Female cadets indicate ROTC ‘about face’
UND alum and ROTC commander uses adventure and engagement to recruit larger, more diverse class
Nicole Gannucci and Kelli Dean-Hendricks share a lot in common.
They both hail from Twin Cities suburbs – Gannucci from Cottage Grove and Dean-Hendricks from Woodbury.
They’re both UND undergrads pursuing careers in nursing. And last fall, as members of UND’s Army Reserve Officers’ Training Corps (ROTC), they strapped up and rappelled down the front face of Columbia Hall.
“I’m a thrill seeker. I’m not scared of things at all. But…,” sophomore Gannucci recalled, “you get up there, and you realize, this is pretty high up!”
“I got off that roof as quickly as possible because those Swiss seat harnesses are not the most comfortable thing in jeans,” freshman Dean-Hendricks laughed. A backward-facing descent down one of UND’s largest buildings was just the kind of undertaking UND alum Lt. Col. Jason Murphy wanted to reincorporate into ROTC when he returned to campus and took over as commander in May 2016.
“We wanted to bring the adventure back to ROTC,” Murphy said, explaining that his past experience as a cadet took him out of the normal classroom and physical training and threw him into exciting situations. “But it’s not just about learning things like rappelling. It’s about learning attention to detail, confidence and overcoming fear.”
The shot of adrenaline to ROTC’s system is working. Not only have cadet classes risen in recruitment over three semesters, but the female population of the program has also climbed from 12 percent to an incredible 34 percent – well above the 20 percent national standard.
“Leaders don’t come in a gender. It’s a fallacy to think that,” Murphy said. “Great leadership is in many of the people who come through the door, and we try to attract that kind of talent.”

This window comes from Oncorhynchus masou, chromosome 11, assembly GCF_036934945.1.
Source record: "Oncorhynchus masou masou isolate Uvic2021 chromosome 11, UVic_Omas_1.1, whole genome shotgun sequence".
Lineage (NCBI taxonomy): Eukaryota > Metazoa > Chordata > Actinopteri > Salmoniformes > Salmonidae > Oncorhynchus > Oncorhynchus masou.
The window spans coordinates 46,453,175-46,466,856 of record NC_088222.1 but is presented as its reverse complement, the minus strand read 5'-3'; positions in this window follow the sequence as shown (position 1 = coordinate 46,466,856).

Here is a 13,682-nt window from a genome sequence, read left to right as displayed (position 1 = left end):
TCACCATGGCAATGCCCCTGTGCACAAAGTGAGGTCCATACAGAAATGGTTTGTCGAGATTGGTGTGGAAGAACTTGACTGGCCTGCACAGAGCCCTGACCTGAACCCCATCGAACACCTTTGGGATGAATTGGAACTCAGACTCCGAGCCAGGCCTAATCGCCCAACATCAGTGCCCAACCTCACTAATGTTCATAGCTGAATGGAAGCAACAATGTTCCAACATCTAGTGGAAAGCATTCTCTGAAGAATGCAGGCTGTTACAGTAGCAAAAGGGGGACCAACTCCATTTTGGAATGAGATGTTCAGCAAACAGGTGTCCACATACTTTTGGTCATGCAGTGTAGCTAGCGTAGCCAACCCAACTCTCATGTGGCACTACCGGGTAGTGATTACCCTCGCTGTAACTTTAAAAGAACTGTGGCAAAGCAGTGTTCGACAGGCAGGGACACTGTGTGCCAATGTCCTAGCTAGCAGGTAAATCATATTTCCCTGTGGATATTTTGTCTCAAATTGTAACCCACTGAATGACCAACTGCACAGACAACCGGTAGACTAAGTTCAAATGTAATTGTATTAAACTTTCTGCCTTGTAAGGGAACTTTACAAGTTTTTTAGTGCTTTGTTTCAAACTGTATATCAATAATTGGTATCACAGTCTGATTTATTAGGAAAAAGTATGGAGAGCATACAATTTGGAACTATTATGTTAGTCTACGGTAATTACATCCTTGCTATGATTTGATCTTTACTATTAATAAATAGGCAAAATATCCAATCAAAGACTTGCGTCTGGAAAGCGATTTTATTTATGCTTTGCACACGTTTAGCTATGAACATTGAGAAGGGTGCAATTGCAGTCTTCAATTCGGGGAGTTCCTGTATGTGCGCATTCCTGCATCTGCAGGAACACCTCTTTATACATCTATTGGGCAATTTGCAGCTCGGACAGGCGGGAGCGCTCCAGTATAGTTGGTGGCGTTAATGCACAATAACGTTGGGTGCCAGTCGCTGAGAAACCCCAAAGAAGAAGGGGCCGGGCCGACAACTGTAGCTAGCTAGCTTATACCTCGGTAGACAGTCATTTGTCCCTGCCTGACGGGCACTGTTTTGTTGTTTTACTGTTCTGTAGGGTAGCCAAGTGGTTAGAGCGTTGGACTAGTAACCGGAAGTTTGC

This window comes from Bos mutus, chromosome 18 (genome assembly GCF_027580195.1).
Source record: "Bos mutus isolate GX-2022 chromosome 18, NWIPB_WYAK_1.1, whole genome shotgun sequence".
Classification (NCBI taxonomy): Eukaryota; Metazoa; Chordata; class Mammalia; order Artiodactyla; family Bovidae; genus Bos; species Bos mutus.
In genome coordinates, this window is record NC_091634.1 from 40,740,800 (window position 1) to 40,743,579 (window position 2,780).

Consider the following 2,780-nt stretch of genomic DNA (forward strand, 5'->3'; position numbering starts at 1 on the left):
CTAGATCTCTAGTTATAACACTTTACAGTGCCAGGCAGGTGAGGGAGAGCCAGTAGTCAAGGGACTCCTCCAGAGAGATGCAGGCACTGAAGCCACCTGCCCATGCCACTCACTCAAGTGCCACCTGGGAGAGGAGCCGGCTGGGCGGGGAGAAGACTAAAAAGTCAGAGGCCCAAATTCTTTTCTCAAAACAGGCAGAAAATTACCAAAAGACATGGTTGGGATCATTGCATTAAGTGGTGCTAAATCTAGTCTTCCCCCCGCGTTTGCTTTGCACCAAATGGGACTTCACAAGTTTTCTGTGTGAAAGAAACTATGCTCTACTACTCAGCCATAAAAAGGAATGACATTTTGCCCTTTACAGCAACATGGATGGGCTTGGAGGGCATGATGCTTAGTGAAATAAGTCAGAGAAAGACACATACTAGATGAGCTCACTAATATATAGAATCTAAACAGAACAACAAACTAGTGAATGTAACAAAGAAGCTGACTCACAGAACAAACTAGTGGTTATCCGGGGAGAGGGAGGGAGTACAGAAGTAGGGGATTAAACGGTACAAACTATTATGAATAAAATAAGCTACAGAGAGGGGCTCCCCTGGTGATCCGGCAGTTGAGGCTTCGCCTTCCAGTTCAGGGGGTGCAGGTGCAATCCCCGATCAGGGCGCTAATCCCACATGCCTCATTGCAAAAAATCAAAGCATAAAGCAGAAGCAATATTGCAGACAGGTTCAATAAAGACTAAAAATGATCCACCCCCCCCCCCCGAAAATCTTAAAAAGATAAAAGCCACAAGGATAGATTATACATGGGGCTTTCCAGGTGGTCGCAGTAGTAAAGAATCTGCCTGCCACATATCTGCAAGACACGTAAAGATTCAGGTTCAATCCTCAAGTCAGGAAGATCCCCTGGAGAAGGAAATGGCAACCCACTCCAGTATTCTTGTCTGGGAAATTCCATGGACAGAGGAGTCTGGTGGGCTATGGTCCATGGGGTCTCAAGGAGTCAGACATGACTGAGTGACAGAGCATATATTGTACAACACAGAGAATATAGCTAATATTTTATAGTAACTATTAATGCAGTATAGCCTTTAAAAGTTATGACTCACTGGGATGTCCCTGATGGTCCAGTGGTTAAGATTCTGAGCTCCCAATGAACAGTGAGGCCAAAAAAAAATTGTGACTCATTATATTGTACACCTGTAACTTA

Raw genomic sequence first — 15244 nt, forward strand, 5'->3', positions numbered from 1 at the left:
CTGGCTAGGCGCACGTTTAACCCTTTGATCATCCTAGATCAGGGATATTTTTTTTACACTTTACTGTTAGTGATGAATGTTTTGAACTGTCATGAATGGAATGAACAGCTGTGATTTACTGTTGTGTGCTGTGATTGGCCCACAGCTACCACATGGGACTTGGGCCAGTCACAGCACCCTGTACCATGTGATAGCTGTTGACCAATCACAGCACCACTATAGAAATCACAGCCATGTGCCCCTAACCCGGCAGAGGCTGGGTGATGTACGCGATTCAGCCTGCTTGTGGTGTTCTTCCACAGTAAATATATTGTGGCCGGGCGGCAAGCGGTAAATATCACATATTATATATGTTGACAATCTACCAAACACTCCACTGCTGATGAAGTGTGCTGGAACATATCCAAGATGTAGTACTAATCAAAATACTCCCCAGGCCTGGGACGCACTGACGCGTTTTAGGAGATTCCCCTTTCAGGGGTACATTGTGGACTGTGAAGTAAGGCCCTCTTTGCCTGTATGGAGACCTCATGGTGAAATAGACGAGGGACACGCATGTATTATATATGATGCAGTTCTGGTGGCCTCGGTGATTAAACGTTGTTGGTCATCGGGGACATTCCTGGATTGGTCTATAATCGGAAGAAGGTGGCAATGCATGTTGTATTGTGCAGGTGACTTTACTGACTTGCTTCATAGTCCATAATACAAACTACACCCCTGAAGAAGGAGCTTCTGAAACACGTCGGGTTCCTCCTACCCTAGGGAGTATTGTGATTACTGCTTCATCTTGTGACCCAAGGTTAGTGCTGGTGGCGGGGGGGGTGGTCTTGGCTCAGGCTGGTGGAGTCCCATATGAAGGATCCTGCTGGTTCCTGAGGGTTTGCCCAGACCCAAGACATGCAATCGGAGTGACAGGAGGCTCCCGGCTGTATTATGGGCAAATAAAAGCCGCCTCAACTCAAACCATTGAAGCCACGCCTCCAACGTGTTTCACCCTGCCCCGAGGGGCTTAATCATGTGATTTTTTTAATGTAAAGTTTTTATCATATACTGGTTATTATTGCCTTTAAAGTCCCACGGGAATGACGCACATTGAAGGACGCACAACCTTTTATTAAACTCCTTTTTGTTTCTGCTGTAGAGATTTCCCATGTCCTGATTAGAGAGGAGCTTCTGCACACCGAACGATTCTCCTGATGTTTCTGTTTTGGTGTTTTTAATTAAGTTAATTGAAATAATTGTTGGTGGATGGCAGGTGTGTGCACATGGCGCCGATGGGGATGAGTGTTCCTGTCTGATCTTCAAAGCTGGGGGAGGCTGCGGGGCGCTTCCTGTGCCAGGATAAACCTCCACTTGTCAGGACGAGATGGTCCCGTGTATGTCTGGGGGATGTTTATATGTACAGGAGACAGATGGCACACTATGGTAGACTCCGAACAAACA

More than pushups
So what is getting more students – including the women – interested in ROTC?
Murphy points to two main components: more vibrancy and more engagement with campus and community partners.
In the last year and a half, Murphy and his team have changed the face of ROTC by incorporating new physical training elements beyond the traditional 5:50 a.m. sit ups, pushups and laps. It’s a more holistic approach to health that includes nutrition, stretching and recovery, spin class and yoga.
“It’s beneficial on multiple levels, especially for students who are experiencing stress,” Murphy said. “It’s athletic yoga – not just sitting in the lotus pose and saying ‘om.’ It works on flexibility, strength, and gets you relaxed and balanced.”
Provost Tom DiLorenzo said he’s proud of Murphy’s tireless work to enhance the culture of ROTC, as well as others at UND who are stepping to help. He notes that ROTC has partnered with UND Athletics to get students swimming in the Hyslop pool and running laps in the High Performance Center for an occasional change of pace and venue.
“Working together for all of our students is what One UND is all about,” DiLorenzo said.